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I cannot now recall where or when or why I first conceived of Dancy Flammarion. But then I can say the same thing about almost all of my characters, regardless of how fond of them I may (or may not) be. Almost inevitably, that moment when they initially occur to me is lost. Only later, after a story or two, after a novel or three, do those original thoughts take on any significance, and by then it's too late and I've forgotten. Hindsight's a bitch.

But the earliest mention of Dancy in my notes for Threshold is dated September 16th, 1998. I describe her simply as a "creepy little 'Boo Radley' albino girl." Also, I know that I first came across the name Dancy that summer, while I was collecting fossils from the Upper Cretaceous of western Alabama. If you look at a map of the state—if you look very closely—you can probably find the "town" of Dancy on State Highway 17, a few miles east of the Mississippi line in southern Pickens County. It had a post office, once upon a time, and might have been named for Dr. Edwin C. Dancy (b. 1810). I was there one blistering afternoon in July or August, and the name stuck in my head, as names often do, and so maybe it's fair to say that's where Dancy Flammarion began.

Now, more than eight years later, I've written a novel, four short stories, and a novella about Dancy, though I'd genuinely never intended to go back to her after finishing with Threshold. But in the summer of 2001, while compiling material for Trilobite: The Writing of Threshold, I was glancing through the novel and lingered on this passage from the end of Chapter Eight:


This is the ravenous stone face that Dancy's dreamt of so many times, the same yawning, toothless mouth and those vacant, hollow eyes. Face of the thing that killed her mother and the vengeful ebony thing that came to take its body back into the swamp, the face of the smiling man from the Greyhound bus and the auburn-haired woman in Waycross with stubby, writhing tentacles where her breasts should have been, the pretty boy in Savannah who showed her a corked amber bottle that held three thousand ways to suffer, three thousand ways to hurt, before she killed him. All of them dead because that's what the angel said, and she's standing here holding tight to these iron bars so she doesn't fall, too weak to stand and the mountain looming above her, because this is where the angel said she had to go. (p. 134)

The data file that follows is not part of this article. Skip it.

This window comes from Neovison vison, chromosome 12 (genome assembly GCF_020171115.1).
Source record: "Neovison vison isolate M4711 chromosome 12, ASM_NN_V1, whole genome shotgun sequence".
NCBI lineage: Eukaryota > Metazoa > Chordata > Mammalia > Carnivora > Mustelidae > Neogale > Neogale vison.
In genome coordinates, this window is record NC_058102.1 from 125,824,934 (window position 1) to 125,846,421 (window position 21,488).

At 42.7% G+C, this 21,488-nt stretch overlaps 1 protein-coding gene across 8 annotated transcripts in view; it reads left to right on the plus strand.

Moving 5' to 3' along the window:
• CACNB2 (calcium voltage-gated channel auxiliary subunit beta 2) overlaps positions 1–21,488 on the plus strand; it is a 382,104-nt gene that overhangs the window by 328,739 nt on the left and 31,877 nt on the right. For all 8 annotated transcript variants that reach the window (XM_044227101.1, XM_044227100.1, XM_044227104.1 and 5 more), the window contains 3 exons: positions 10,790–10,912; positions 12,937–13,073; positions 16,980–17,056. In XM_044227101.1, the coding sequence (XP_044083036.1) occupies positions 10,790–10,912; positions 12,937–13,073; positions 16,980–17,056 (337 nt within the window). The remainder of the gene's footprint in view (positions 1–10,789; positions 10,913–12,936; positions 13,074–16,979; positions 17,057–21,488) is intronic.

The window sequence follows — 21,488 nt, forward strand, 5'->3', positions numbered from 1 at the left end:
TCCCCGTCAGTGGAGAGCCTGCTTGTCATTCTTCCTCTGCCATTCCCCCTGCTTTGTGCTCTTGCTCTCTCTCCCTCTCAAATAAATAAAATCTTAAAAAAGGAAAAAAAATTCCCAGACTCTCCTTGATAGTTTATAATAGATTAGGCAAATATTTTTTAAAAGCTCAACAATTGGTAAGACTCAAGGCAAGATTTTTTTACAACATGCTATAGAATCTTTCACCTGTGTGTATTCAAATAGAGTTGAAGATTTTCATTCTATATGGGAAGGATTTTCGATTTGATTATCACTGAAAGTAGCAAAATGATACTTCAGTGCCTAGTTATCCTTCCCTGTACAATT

Suddenly, I wanted to tell one of these stories. Specifically, I wanted to know exactly what had happened to Dancy in Savannah when she met the pretty boy with the deadly amber bottle, and I began work on a story called "Les Fleurs Empoisonnées," which I intended to include in the chapbook. But then it proved to be a rather longish story, and Bill Schafer at Subterranean Press proposed it be published on its own as a small hardback. I asked if I could get Dame Darcy to illustrate it, as one of her drawings had been a very important inspiration, and he said sure, but would I change the title to something that wasn't French. I agreed, and "Les Fleurs Empoisonnées" was released as In the Garden of Poisonous Flowers in March 2002. We were even able to use the Dame Darcy piece that had given me the ghoulish women of the Stephens Ward Tea League and Society of Resurrectionists for the book's end papers.

And, as it turned out, by the time In the Garden of Poisonous Flowers was in print, I'd already written a second Dancy story, a strange little piece about her childhood in the swamps of Okaloosa County, Florida. Titled "The Well of Stars and Shadow," it was written at the very tail end of October 2001 (thank you, Spooky) and appeared first on on the twelfth of that November. It was also included in Trilobite: The Writing of Threshold (which, for one reason and another, wasn't released until 2003). Only a few months later, in March 2002, I wrote my third Dancy short story, "Waycross," which was released as a chapbook by Subterranean Press, beautifully illustrated by Ted Naifeh (those four illustrations are reprinted herein). Like "Les Fleurs Empoisonnées" before it, "Waycross" grew out of that paragraph from the end of Chapter Eight of Threshold, elucidating another of the episodes I'd begun to wonder about. In August, as I was finishing with Low Red Moon, I wrote in my online journal (9/17/02), "I know I still have one more Dancy story left to write, a prequel to 'Waycross,' but it may be months before I have time to write it." I suspected it would be titled "Bainbridge," and by this point Bill Schafer was asking about doing a collection of Dancy stories.